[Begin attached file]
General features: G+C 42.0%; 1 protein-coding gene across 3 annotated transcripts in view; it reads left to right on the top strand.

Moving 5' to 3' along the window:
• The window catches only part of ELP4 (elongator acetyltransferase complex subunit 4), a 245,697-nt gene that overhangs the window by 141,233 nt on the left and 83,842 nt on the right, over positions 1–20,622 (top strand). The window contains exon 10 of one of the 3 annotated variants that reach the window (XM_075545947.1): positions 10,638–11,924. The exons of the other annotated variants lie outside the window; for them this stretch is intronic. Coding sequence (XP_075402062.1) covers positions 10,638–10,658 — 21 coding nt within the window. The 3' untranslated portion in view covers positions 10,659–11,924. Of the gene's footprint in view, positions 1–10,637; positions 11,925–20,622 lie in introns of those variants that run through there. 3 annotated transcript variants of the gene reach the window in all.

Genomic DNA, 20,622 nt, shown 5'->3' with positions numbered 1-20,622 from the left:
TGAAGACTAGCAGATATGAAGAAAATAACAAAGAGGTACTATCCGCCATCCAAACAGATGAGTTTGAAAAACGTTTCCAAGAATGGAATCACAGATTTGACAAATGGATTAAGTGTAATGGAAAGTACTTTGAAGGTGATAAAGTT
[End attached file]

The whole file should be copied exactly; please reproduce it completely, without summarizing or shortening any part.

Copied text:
General features: G+C 42.0%; 1 protein-coding gene across 3 annotated transcripts in view; it reads left to right on the top strand.

Moving 5' to 3' along the window:
• The window catches only part of ELP4 (elongator acetyltransferase complex subunit 4), a 245,697-nt gene that overhangs the window by 141,233 nt on the left and 83,842 nt on the right, over positions 1–20,622 (top strand). The window contains exon 10 of one of the 3 annotated variants that reach the window (XM_075545947.1): positions 10,638–11,924. The exons of the other annotated variants lie outside the window; for them this stretch is intronic. Coding sequence (XP_075402062.1) covers positions 10,638–10,658 — 21 coding nt within the window. The 3' untranslated portion in view covers positions 10,659–11,924. Of the gene's footprint in view, positions 1–10,637; positions 11,925–20,622 lie in introns of those variants that run through there. 3 annotated transcript variants of the gene reach the window in all.

Genomic DNA, 20,622 nt, shown 5'->3' with positions numbered 1-20,622 from the left:
TGAAGACTAGCAGATATGAAGAAAATAACAAAGAGGTACTATCCGCCATCCAAACAGATGAGTTTGAAAAACGTTTCCAAGAATGGAATCACAGATTTGACAAATGGATTAAGTGTAATGGAAAGTACTTTGAAGGTGATAAAGTT